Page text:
When you look up at the sky in late November, just know that there’s a chance NASA will be ramming a spacecraft into some space rocks.
They will be doing this as part of their Double Asteroid Redirection Test (DART) mission, which is basically a massive undertaking to test technologies that will protect Earth from the threat of an asteroid strike.
Yes, like that movie with Ben Affleck and Bruce Willis and Liv Tyler and the others.
TechCrunch notes that DART is basically a dry run of Armageddon:
Unlike the film, this will not involve nukes, oil rigs or Aerosmith, but instead is a practical test of our ability to change the trajectory of an asteroid in a significant and predictable way.
DART’s target is a relatively nearby pair of asteroids, known as the Didymos binary. We’re talking one pretty large asteroid, approximately 780 meters across (Didymos proper) and a 160-metre “moonlet” in its orbit.
Managed by the Planetary Defense Coordination Office, a high-speed spacecraft will be rammed into the path of the asteroid so as to change its motion, and force it out of the path that could see it hit our planet.
Perhaps not so cute.
As the moonlet is more typical of the type likely to threaten Earth — there being more asteroids that are that size and not easily observed — we will be testing the possibility of intercepting one by smashing into it at nearly 15 000 miles per hour [24 100 kilometres per hour].
This will change the speed of the moonlet by a mere fraction of a percent, but enough that its orbit period will be affected measurably.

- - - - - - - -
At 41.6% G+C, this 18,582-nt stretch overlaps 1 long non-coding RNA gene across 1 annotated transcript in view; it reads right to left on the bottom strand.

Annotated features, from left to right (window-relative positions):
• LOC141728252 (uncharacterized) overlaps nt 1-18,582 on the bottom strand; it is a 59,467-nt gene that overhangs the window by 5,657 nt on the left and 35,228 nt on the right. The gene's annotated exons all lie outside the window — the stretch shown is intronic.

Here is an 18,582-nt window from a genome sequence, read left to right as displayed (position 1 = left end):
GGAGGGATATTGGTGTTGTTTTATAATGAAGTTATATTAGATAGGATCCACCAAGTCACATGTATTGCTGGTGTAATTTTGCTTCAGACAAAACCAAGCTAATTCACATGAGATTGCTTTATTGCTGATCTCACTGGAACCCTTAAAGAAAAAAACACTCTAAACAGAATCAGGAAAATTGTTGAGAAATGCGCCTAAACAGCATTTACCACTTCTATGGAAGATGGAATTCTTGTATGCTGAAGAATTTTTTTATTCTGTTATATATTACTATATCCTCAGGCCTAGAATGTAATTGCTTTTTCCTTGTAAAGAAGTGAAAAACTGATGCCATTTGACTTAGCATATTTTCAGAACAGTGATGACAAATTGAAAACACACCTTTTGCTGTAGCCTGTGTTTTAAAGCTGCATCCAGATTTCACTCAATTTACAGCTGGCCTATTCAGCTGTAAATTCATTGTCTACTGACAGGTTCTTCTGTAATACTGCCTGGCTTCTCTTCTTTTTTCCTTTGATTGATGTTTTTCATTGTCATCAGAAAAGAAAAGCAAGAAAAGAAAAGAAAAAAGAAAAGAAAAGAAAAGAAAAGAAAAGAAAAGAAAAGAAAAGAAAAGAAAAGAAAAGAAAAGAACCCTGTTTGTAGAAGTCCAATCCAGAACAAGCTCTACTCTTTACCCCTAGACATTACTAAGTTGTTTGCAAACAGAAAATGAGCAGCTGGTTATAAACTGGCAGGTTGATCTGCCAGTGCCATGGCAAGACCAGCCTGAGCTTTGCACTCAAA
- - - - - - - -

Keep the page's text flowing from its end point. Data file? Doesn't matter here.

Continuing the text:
Knowing exactly how much will help us plan any future asteroid-deflection missions — not surprisingly, there isn’t a lot of existing science on ramming your spacecraft into space rocks.
DART will be the first demonstration of this kinetic impactor technique to change the motion of an asteroid in space, says SciTechDaily.
November 23 marks the first day of the new launch window:
DART is scheduled to launch from Vandenberg in Southern California at 10:20PM on that date [November 23], aboard a SpaceX Falcon 9.
That’ll be around 7:20AM for us on November 24, folks.
If you’re interested, live coverage of the launch will air on the NASA app and the agency’s website.
In the meantime, Vox has a pretty interesting video about the history of asteroids hitting Earth and all the things NASA does to prevent this from happening again:
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